By the way, I should also mention the first lesson that happened during the fabrication of the filter adapter.  Originally, the length of the tube was several inches shorter and when I tried to adjust the focal length, the tube was not long enough to be still securely in place, so I had to begin again with a slightly longer tube.  Oh well, it just takes a pair of scissors and a little glue.  Lesson learned and solved.

I was also curious about how much attenuation the solar filter provided so that it was safe to view the sun through the filter.  So, I resolved to get back inside for now.  Later in the evening, while taking Astronomer Assistant's Ruby and Danny, out for a walk around the observatory grounds, the nearly full moon provided a good target to try to measure how much the solar filter attenuates the solar energy.

Check out the AIP4WIN screenshot below for the first test image of the moon without the solar filter in place.  This image was taken with 1/1000 second exposure and the average pixel brightness along the yellow profile line was about 1052 ADU.  This measurement should not be considered as an actual photometric estimate because none of the usual calibration using flats and dark images and effects of lens vignetting had been done.  AIP4WIN uses the green pixels in the DSLR, which offers a pretty good approximation to the color filters used by professional photometers, so at least that calibration was in effect.


Baseline photometric image of moon, 1/1000 sec, 300 mm (Source: Palmia Observatory)
Baseline photometric image of moon, 1/1000 sec, 300 mm (Source: Palmia Observatory)

Now, it is time to slid the solar filter in place and take another image.  The focal length and focus were not changed for this image.  Check out the screenshot below which shows how 10 seconds of exposure time were needed to get a bare view of the moon.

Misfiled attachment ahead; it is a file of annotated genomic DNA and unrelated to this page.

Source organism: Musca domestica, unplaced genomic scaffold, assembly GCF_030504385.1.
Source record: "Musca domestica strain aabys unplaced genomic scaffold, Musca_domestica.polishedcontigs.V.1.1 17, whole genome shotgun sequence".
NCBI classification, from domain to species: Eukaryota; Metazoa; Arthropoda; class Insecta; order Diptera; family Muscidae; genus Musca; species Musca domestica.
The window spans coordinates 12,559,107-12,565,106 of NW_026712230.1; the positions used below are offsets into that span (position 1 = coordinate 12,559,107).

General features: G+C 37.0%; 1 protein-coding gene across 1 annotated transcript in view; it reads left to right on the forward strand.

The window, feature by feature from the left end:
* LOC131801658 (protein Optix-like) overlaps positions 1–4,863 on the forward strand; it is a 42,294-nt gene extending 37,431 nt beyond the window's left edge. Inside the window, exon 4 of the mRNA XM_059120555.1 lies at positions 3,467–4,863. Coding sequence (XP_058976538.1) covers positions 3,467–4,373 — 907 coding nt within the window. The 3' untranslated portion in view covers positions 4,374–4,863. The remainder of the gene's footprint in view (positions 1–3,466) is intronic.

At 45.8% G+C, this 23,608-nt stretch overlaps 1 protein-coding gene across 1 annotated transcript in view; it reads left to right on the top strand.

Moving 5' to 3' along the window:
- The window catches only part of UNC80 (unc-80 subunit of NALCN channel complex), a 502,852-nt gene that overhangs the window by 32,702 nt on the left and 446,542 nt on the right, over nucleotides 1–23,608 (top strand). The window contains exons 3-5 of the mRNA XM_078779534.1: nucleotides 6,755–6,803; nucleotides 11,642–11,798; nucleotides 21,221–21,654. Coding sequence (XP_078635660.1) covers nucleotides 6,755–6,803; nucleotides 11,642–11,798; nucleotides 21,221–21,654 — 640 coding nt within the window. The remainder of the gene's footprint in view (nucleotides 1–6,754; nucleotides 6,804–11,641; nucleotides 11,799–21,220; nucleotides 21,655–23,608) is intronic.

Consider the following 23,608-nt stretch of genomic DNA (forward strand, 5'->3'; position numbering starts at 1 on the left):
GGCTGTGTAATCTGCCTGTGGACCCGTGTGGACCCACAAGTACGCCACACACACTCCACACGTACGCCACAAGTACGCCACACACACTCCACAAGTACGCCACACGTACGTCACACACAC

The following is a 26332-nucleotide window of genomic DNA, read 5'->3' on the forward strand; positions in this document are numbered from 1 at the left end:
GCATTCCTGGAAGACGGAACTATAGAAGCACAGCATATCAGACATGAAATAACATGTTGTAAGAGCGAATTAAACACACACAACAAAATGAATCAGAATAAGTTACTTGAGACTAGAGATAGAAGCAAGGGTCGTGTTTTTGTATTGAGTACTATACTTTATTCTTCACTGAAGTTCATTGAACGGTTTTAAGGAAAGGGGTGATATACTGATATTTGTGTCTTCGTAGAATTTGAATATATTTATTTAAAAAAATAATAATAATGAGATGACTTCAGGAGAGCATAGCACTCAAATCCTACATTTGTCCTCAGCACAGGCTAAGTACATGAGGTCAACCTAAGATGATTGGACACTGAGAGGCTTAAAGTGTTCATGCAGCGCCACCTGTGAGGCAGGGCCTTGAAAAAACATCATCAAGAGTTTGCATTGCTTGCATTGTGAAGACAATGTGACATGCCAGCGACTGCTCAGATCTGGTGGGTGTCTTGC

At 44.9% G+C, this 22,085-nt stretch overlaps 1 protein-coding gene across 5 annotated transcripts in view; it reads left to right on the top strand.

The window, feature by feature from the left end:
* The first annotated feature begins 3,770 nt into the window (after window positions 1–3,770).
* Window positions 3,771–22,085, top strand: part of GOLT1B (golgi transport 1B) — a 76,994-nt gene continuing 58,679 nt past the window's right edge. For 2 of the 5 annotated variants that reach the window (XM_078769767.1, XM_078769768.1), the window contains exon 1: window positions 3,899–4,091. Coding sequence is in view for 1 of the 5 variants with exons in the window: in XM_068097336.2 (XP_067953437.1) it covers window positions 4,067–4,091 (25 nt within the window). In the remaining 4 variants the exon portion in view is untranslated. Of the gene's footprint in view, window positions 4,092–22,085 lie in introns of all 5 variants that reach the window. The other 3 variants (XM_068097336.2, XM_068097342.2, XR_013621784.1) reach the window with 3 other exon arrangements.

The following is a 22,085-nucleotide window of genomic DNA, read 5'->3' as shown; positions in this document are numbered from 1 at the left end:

Photometric image of moon with slip on solar filter, 10 seconds, 300mm (Source: Palmia Observatory
Photometric image of moon with slip on solar filter, 10 second exposure, 300mm (Source: Palmia Observatory)
So we can use these two images of the moon to estimate the attenuation of the solar filter.  First, the exposure times differ by a factor of 10,000 between the baseline moon photo and the photo of the moon through the solar filter.  Secondly, the first image is brighter than the second image and we have measured average pixel intensity along the profile line to be 1052 ADU for the first image and only 80 ADU for the second image with the solar filter.  Combining the effects of less light and longer exposure time results in an effective measurement of attenuation as 10 + 2.8 = 12.8 magnitude.  This magnitude attenuation corresponds to letting only about 1/130,000 of the photons though.  I have no information about the spectral response of the solar filter, but this single measurement provides at least a first estimate of how much light is removed by the filter.   This magnitude attenuation is just about the same as the difference in the visual magnitude of the sun (-26.7) and the moon (-12.8), so the filter would make the sun's image appear about the same brightness as the moon.

Maybe when the daytime and nighttime clouds go away we can all get out and do some more observing.  I still look forward to trying the new tripod on wheels tool.  No, I'm not going to consider any further use of the proposed riding lawn mower!

Until next time,
Resident Astronomer George